tion, and were again and :finally classified as glass wrought, I do not tbink the return of the money stands in the way of recolering on the final liquidation. The return of 'the money was simply a mistake. It left tbegovernment and the importer just where they would have stood if the original classification had been as the second was. The right to further examination and classification remained. 'rhis right terminated,however, at the· end of the year after entering the goods. As respects three of the importations the right, was not exercised witbiIi this period, and the classification and liquidation came too late. Fraud, or the pendency of a protest which tends to retard the proceeding, extends the time. Here, however, there was no room for a suggestion of fraud; and the protest filed to the original liquidation terminated immediately on the second being made. Its office was .performed· and it ·ceaBed . to operate. It did not, therefore, afford anyexouse for the' postponement of the final liquidation, on which recovery is.now sought. Fortb.e reasons stated a new trial must be granted.
UNITED STATES v. YBANEZ. (Cireu1t Court, W.D. Texas. November Term, 1892.) 1.
NEUTllALlTY LAWS-MILITAIW EXPEDITION-NuMBERS.
Under Rev. St. § 5286, the military chaIilcter of an expedition against a nation at peace with the UnltedStatel'l may be determined by the designation of officers or leadePk the organization of men in regiments or comor otherwise, 8.)lq the purchase of military stores; l;)Ut .no particular number. of men is necessary ·to complete the crime, nor is it necessary that suchan expedition should actually set out, for the crime is completed by the meteorga.nlZation, or any other. step in the inception thereof.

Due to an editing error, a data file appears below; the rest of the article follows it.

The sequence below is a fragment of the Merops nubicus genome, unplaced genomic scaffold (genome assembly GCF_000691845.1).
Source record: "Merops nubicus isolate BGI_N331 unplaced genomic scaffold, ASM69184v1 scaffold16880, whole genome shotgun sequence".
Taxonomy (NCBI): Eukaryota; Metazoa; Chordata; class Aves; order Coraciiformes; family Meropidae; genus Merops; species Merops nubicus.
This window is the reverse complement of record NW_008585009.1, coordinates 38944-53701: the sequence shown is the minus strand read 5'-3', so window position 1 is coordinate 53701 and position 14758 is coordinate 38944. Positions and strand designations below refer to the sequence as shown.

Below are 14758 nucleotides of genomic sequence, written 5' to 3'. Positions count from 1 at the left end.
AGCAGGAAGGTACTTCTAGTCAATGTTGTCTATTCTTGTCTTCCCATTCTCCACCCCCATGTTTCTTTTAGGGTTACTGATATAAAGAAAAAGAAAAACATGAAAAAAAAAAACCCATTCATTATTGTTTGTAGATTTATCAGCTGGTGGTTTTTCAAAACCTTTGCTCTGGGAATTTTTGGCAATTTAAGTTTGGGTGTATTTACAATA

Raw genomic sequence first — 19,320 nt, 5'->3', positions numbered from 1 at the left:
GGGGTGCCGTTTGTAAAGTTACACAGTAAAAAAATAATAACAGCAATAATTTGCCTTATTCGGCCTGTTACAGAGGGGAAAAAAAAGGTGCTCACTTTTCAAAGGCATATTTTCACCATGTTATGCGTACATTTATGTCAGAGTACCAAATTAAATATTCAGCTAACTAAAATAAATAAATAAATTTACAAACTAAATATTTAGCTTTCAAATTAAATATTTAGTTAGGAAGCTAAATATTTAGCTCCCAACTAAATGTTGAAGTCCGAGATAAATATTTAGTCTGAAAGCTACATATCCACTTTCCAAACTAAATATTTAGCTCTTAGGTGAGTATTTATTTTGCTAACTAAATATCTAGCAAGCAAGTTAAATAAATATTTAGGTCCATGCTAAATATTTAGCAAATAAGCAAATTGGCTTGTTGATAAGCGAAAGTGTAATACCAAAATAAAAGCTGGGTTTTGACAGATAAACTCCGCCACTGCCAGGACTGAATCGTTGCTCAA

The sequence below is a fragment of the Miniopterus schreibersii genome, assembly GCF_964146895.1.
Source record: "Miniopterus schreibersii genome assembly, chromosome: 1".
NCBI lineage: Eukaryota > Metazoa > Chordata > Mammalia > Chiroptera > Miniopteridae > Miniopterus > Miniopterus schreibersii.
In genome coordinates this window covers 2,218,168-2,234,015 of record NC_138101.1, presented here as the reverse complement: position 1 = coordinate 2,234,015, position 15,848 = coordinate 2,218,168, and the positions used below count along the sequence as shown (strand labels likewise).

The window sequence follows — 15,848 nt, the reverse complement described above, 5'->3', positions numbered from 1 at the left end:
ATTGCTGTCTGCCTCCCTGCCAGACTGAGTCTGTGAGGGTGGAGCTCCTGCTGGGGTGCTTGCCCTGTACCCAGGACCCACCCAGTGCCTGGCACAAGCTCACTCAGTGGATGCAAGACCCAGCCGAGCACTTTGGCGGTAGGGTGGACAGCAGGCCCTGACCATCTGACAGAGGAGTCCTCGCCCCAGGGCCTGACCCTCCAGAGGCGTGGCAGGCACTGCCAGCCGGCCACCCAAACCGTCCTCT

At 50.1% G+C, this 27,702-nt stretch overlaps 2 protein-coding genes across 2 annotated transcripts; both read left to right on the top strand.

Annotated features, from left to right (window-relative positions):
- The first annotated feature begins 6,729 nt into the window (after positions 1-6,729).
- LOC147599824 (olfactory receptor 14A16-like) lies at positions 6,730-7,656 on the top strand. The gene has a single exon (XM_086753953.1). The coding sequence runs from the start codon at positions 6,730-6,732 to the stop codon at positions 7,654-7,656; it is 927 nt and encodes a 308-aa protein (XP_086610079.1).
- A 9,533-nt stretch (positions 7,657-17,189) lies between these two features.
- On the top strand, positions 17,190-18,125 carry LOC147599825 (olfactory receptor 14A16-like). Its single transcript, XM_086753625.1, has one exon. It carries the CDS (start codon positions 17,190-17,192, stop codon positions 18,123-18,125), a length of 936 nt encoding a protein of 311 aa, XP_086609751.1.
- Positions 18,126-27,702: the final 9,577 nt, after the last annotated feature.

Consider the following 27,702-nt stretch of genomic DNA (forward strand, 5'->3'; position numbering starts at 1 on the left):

2. BAME-CmCUMSTANTIAL EVIDENCE.
When the prosecution in part upon circumstantial evidence, the facts prQved must all be cOllSistent with, and point to, gullt, only, and must be inconsistent with
8. SAxE:-TEsTIMONY OF ACCOMPLICES.
An accomplice is a competent witness for the prosecution, but his testimony should be received with caution by the jury, and not regarded unless corroborated in some material part byunlmpeachable eVidence, but it 13 not necessary that he be porroborated as to all material points; and a person whols forced to join IJl such an expedition against his wiliis not an Ul,;eomplice, within the rule.
Where testimony is conflicting, the jury should c.ons!der, in determining what weight to attach to the testimony of witnesses, their means of informatioJ;l, their manner in testifying, the consistency of their testimony, and the interest they have in the result of the suit.
Indictment against CaJ:'IDen Ybanez for violation of the neutrality laws by .settillg on foot a military expedition against the republic of Mexico. Verdict, "Guilty," and sentence of three years in the penitentiary. A. J. Evans, for the United States. .W. O. Cox, for defendant. MAXEY, District Judge, (charging jury.) The indictment contains two counts. In the first count it is charged that the said Oarmen
UNITED ,STATES V. YBANEZ.
Ybanez did, on the 19th day of December, 1891, within the western district of Texas, and within the. territory and jurisdiction of the United States, Unlawfully begin a certain military expedition, to be carried on from thence against the territory and dominion of the republic of Mexico; the said United States being then at peace with the state and people of the said republic of Mexico. The second count charges that the said defendant did, on the 19th day of December, 1891, within the western district of Texas, and within the territory and jurisdiction of the United States, uIllawfully, and with force and arms, set on foot a certain military enterprise, to be carried on from thence against the republic of Mexico; the said republic of Mexico being at peace with the United States. The statute upon which the indictment is predicated reads as follows:
"Every person who, within the territory or jurisdiction of the United States, begins or sets on foot, or provides or prepares the means for, any military expedition or enterprise, to be carried on from thence against the territory or dominion of any foreign prince or state, or of any colony, district, or people, with whom the United States are at peace, shall be deemed guilty of a high misdemeanor," etc. Rev. St. § 5286.